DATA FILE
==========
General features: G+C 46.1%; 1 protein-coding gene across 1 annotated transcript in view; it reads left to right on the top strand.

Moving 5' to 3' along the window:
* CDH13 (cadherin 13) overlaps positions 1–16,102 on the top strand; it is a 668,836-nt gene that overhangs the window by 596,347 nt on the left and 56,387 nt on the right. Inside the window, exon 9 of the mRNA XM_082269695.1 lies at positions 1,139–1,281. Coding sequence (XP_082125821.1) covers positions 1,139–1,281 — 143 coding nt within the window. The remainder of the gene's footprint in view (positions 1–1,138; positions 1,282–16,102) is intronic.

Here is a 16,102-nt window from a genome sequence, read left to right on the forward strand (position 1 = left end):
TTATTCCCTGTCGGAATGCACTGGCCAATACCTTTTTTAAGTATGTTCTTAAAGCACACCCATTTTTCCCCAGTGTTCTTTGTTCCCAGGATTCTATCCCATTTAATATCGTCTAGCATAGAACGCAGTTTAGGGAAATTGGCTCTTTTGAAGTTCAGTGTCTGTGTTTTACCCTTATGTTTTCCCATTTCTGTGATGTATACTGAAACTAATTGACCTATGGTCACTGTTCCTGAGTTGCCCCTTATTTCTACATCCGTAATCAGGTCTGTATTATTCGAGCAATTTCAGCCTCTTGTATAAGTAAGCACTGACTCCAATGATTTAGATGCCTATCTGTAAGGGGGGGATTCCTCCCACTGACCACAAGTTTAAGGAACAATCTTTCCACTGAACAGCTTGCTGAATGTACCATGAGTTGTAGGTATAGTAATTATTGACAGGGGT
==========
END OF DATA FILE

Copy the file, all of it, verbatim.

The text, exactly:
General features: G+C 46.1%; 1 protein-coding gene across 1 annotated transcript in view; it reads left to right on the top strand.

Moving 5' to 3' along the window:
* CDH13 (cadherin 13) overlaps positions 1–16,102 on the top strand; it is a 668,836-nt gene that overhangs the window by 596,347 nt on the left and 56,387 nt on the right. Inside the window, exon 9 of the mRNA XM_082269695.1 lies at positions 1,139–1,281. Coding sequence (XP_082125821.1) covers positions 1,139–1,281 — 143 coding nt within the window. The remainder of the gene's footprint in view (positions 1–1,138; positions 1,282–16,102) is intronic.

Here is a 16,102-nt window from a genome sequence, read left to right on the forward strand (position 1 = left end):
TTATTCCCTGTCGGAATGCACTGGCCAATACCTTTTTTAAGTATGTTCTTAAAGCACACCCATTTTTCCCCAGTGTTCTTTGTTCCCAGGATTCTATCCCATTTAATATCGTCTAGCATAGAACGCAGTTTAGGGAAATTGGCTCTTTTGAAGTTCAGTGTCTGTGTTTTACCCTTATGTTTTCCCATTTCTGTGATGTATACTGAAACTAATTGACCTATGGTCACTGTTCCTGAGTTGCCCCTTATTTCTACATCCGTAATCAGGTCTGTATTATTCGAGCAATTTCAGCCTCTTGTATAAGTAAGCACTGACTCCAATGATTTAGATGCCTATCTGTAAGGGGGGGATTCCTCCCACTGACCACAAGTTTAAGGAACAATCTTTCCACTGAACAGCTTGCTGAATGTACCATGAGTTGTAGGTATAGTAATTATTGACAGGGGT